After the boom of MySpace and YouTube, it's come clear the existence of the teen market and more importantly how big it is. Umundo is a product which exemplifies this market and mashes together three things the youth really appreciates: cellphones, online video clips, and MySpace.com.
The idea is quite effortless and mostly self-explanatory. Take a clip, MMS or e-mail it to firstname.lastname@example.org, and collect it later by entering your phone number or e-mail on the homepage. That's all there is really to it. No registration, after you collect the clip it's yours and then you can with literally a click do whatever you want with it.
Two most important uses I can think of with Umundo is posting clips to Google, Yahoo, iTunes and MySpace (copy/paste code for MySpace; Umundo makes it really easy) and also the RSS functionality: subscribing to your friends' clips. Whether this market will appreciate the RSS' functionality or not is questionable, but I'm sure the MySpace 'pre-integration' will go places.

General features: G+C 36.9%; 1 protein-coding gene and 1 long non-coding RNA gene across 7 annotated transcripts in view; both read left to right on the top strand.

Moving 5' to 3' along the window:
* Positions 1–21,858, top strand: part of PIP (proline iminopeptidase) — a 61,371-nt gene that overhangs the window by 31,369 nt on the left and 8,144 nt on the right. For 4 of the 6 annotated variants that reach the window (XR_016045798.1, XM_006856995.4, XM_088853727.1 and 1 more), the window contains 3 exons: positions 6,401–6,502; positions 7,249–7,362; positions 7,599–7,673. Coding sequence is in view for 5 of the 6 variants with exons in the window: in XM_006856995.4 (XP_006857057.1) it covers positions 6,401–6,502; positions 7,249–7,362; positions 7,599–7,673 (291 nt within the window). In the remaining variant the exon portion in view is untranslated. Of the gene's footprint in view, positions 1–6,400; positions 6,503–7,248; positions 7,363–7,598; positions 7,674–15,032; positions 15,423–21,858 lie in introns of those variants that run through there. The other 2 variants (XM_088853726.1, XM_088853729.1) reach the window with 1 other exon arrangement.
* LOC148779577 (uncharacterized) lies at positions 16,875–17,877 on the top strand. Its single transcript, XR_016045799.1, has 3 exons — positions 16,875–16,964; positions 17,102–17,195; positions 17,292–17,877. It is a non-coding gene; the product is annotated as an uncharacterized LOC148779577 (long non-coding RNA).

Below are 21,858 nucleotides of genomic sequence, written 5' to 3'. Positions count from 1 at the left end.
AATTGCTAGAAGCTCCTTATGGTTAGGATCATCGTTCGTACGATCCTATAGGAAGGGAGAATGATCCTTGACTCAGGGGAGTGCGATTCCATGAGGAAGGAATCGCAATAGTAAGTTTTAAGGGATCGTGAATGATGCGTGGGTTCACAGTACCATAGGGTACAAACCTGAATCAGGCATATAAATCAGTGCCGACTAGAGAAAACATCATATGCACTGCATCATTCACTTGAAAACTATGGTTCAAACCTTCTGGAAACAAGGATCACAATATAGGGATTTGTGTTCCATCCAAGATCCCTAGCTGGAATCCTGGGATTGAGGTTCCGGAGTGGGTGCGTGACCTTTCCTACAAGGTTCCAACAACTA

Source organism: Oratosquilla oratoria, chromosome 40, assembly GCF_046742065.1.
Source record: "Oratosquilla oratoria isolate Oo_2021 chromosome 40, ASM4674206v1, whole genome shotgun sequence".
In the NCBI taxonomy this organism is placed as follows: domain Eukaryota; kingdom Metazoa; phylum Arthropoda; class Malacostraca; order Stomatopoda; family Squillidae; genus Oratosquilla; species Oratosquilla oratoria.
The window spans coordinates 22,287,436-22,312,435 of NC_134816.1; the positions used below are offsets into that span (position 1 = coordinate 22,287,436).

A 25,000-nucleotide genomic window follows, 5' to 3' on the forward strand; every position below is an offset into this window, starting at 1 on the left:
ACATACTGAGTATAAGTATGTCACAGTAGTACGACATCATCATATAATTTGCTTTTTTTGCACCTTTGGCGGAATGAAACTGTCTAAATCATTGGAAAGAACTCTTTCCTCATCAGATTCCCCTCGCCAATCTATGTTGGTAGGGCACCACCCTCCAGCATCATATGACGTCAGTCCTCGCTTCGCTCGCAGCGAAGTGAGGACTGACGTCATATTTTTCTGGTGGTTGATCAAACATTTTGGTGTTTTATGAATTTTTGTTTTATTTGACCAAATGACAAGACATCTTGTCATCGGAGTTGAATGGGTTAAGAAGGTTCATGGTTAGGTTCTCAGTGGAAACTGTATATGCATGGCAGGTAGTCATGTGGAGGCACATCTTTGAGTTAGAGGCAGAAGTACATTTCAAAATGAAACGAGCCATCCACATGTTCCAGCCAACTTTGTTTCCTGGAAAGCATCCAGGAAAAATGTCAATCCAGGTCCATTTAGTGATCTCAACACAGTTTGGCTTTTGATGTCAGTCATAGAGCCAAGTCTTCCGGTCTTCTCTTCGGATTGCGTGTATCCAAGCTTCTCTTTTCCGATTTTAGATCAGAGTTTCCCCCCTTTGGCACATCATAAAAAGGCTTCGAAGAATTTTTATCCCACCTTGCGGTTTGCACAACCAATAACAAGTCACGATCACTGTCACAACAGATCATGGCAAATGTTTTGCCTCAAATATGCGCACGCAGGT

Although when you have such a transparent and easy-flowing system, there are of course a few problems that face you right in the eye. Marshall Kirkpatrick identifies that since there are no accounts, the ability to delete a video is in-existent (while it is possible to delete a whole feed; as in all video clips from a specific phone number). And in a world of cell-shame, where an inappropriate clip is taken then passed on, and so on, no delete function is an extremely bad thing that could cost this service. Also, the fact that there are no strings attached (no pun intended) to a specific phone number makes it hard to remember which number belongs to whom in the RSS feed. For example, is 0211394845 is Joan or John — only way to check it would be to go into your phonebook, etc. etc. — why even bother?
Umundo, I think will be an interesting service to watch, and it's success or failure will be heads-up to many other companies who are about to or already are trying such a thing. I'll also mention that Valley-based, yet-to-launch Adazab is doing the same thing.